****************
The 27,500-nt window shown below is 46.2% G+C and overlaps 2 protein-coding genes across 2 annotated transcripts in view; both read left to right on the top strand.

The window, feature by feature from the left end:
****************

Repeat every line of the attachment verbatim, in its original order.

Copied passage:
The 27,500-nt window shown below is 46.2% G+C and overlaps 2 protein-coding genes across 2 annotated transcripts in view; both read left to right on the top strand.

The window, feature by feature from the left end: